The trend continues in Universities. Learning is institutionalized. Only a select few have the right to create new knowledge. The Ivory Tower. What if there’s a better way?

Open education resources (OER) are not having as much of an effect on Universities. Some big universities, like MIT, Stanford and Berkeley, are releasing some of their courseware under copyleft licenses, but these courses are rarely complete. I have yet to see them use a single copyleft textbook.

In The Cathedral and the Bazaar Eric S. Raymond contrasts two different methods of open source development. In the Cathedral model, a small group of developers carefully craft all the code for a project. In the Bazaar model, the code is public and gets developed by anybody who wants to. The analogy may give us a hint as to why OER has such an insignificant effect on education.

What I’d really like to see some grassroots Bazaar style open content education. People collaborating to learn and discover new things, where anybody who can add value can participate, regardless of income or age. I want to see a meritocratic, autodidactic revolution.

Free love and knowledge, dude.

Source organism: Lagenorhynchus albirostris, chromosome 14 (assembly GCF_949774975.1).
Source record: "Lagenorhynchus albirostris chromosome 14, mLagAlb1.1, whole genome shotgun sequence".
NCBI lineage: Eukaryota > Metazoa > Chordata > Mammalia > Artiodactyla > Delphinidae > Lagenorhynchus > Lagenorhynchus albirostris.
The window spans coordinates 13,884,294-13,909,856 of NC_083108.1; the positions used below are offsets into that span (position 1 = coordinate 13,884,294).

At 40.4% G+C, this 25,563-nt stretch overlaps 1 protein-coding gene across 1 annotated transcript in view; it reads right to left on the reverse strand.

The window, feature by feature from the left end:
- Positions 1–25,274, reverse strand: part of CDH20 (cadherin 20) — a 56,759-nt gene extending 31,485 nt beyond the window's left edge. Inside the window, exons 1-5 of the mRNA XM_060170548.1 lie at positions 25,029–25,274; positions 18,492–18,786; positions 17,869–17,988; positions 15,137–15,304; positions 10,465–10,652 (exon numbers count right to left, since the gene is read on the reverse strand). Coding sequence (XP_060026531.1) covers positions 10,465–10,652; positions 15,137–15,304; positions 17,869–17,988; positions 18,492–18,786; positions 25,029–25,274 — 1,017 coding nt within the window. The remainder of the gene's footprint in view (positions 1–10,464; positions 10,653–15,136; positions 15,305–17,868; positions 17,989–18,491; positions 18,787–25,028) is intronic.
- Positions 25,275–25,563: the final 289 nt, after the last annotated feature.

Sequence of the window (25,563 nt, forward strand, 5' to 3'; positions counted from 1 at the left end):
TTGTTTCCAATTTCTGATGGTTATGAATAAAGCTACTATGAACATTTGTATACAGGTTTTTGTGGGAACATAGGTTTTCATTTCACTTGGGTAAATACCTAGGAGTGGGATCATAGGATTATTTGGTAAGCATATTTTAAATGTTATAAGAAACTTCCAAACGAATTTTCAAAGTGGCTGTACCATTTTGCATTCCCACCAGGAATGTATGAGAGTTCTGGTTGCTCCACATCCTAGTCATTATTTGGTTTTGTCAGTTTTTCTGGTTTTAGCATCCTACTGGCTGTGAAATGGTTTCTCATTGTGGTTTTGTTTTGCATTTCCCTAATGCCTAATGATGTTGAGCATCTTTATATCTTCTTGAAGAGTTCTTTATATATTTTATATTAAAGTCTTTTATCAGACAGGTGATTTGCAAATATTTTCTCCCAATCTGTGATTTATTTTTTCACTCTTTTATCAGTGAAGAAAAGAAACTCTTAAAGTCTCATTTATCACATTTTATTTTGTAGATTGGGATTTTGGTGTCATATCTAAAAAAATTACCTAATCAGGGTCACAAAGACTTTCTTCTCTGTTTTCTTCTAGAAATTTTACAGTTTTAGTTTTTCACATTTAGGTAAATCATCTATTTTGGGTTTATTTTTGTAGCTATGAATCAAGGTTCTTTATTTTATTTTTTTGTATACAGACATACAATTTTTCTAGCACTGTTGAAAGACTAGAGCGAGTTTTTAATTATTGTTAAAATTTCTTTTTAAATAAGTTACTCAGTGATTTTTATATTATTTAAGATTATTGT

Marketing Stole 136.5GB From Me!

Yesterday I finally received my new 1.5 Terabyte drive. I felt like the dirty Harry of nerds. “This is the largest hard drive ever manufactured. It will blow your mind clean away. So you gotta ask yourself… do you feel lucky… punk?”

That was until I fired it up and discovered that it’s not actually 1.5 Terabytes.

Everybody knows that 1024 bytes is a Kilobyte, that 1024 Kilobytes is a Megabyte, 1024 Megabytes is a Gigabyte, and 1024 Gigabytes is a Terabyte. Everybody except drive manufacturers.

Instead of counting a Terabyte as 1,099,511,627,776 (1024^4) bytes, they redefined it to mean 1,000,000,000,000 bytes. Effectively they are exploiting binary/decimal confusion to make drives seem larger than they actually are.